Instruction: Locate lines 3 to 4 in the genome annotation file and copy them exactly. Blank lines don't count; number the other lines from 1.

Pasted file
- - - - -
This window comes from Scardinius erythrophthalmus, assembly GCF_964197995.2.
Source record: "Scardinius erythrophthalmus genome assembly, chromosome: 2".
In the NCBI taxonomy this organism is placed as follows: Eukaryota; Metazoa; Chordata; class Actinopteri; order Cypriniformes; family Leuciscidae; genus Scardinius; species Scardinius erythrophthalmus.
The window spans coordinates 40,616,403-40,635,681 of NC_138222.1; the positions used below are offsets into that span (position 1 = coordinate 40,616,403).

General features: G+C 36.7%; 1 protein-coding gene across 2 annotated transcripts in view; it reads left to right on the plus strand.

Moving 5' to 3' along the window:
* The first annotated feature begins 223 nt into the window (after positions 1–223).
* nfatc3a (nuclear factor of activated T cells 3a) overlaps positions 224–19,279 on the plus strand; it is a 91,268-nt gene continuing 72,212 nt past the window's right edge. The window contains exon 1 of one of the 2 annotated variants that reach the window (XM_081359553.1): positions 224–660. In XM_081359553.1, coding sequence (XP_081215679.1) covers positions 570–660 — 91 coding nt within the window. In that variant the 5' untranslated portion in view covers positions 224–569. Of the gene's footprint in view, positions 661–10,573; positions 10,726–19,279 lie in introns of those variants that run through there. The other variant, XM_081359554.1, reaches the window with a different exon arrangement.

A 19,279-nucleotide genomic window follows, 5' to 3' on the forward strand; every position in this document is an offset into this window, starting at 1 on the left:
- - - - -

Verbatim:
In the NCBI taxonomy this organism is placed as follows: Eukaryota; Metazoa; Chordata; class Actinopteri; order Cypriniformes; family Leuciscidae; genus Scardinius; species Scardinius erythrophthalmus.
The window spans coordinates 40,616,403-40,635,681 of NC_138222.1; the positions used below are offsets into that span (position 1 = coordinate 40,616,403).